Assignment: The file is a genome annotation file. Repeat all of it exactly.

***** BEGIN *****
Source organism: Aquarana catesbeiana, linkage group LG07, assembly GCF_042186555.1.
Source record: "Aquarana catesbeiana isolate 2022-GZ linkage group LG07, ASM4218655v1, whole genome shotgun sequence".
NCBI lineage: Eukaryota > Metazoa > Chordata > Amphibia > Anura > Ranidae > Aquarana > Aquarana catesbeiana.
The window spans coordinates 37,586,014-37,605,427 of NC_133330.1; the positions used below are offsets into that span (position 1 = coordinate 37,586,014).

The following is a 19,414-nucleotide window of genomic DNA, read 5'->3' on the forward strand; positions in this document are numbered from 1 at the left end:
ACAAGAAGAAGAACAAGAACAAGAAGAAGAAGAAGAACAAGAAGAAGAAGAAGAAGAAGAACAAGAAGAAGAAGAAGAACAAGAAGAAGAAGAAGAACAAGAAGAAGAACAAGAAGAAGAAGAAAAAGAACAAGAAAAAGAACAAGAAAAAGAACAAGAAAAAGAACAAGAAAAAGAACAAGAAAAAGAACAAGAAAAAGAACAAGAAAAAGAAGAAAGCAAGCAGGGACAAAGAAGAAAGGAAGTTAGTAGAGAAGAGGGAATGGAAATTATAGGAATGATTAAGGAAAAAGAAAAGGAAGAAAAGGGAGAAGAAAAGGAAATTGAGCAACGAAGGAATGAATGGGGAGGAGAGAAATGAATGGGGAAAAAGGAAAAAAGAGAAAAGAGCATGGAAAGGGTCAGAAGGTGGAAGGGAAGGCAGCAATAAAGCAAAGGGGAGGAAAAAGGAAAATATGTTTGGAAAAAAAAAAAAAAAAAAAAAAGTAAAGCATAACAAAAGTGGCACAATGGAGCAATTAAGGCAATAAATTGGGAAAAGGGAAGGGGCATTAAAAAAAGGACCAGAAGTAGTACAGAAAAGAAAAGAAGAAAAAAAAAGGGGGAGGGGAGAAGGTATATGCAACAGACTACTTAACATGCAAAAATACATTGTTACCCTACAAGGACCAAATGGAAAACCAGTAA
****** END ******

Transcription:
Source organism: Aquarana catesbeiana, linkage group LG07, assembly GCF_042186555.1.
Source record: "Aquarana catesbeiana isolate 2022-GZ linkage group LG07, ASM4218655v1, whole genome shotgun sequence".
NCBI lineage: Eukaryota > Metazoa > Chordata > Amphibia > Anura > Ranidae > Aquarana > Aquarana catesbeiana.
The window spans coordinates 37,586,014-37,605,427 of NC_133330.1; the positions used below are offsets into that span (position 1 = coordinate 37,586,014).

The following is a 19,414-nucleotide window of genomic DNA, read 5'->3' on the forward strand; positions in this document are numbered from 1 at the left end:
ACAAGAAGAAGAACAAGAACAAGAAGAAGAAGAAGAACAAGAAGAAGAAGAAGAAGAAGAACAAGAAGAAGAAGAAGAACAAGAAGAAGAAGAAGAACAAGAAGAAGAACAAGAAGAAGAAGAAAAAGAACAAGAAAAAGAACAAGAAAAAGAACAAGAAAAAGAACAAGAAAAAGAACAAGAAAAAGAACAAGAAAAAGAACAAGAAAAAGAAGAAAGCAAGCAGGGACAAAGAAGAAAGGAAGTTAGTAGAGAAGAGGGAATGGAAATTATAGGAATGATTAAGGAAAAAGAAAAGGAAGAAAAGGGAGAAGAAAAGGAAATTGAGCAACGAAGGAATGAATGGGGAGGAGAGAAATGAATGGGGAAAAAGGAAAAAAGAGAAAAGAGCATGGAAAGGGTCAGAAGGTGGAAGGGAAGGCAGCAATAAAGCAAAGGGGAGGAAAAAGGAAAATATGTTTGGAAAAAAAAAAAAAAAAAAAAAAGTAAAGCATAACAAAAGTGGCACAATGGAGCAATTAAGGCAATAAATTGGGAAAAGGGAAGGGGCATTAAAAAAAGGACCAGAAGTAGTACAGAAAAGAAAAGAAGAAAAAAAAAGGGGGAGGGGAGAAGGTATATGCAACAGACTACTTAACATGCAAAAATACATTGTTACCCTACAAGGACCAAATGGAAAACCAGTAA